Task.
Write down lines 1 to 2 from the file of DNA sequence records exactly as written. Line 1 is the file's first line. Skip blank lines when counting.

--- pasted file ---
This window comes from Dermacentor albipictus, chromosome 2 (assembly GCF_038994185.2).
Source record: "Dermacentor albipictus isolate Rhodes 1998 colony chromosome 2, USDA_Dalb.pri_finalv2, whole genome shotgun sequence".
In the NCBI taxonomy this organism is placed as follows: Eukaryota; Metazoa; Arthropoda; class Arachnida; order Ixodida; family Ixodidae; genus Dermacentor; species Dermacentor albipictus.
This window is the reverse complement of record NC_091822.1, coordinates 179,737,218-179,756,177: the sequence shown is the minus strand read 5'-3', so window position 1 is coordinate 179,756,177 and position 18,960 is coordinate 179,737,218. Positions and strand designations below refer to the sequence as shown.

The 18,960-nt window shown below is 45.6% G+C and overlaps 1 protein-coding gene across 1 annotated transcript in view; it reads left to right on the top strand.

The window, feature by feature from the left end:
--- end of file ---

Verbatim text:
This window comes from Dermacentor albipictus, chromosome 2 (assembly GCF_038994185.2).
Source record: "Dermacentor albipictus isolate Rhodes 1998 colony chromosome 2, USDA_Dalb.pri_finalv2, whole genome shotgun sequence".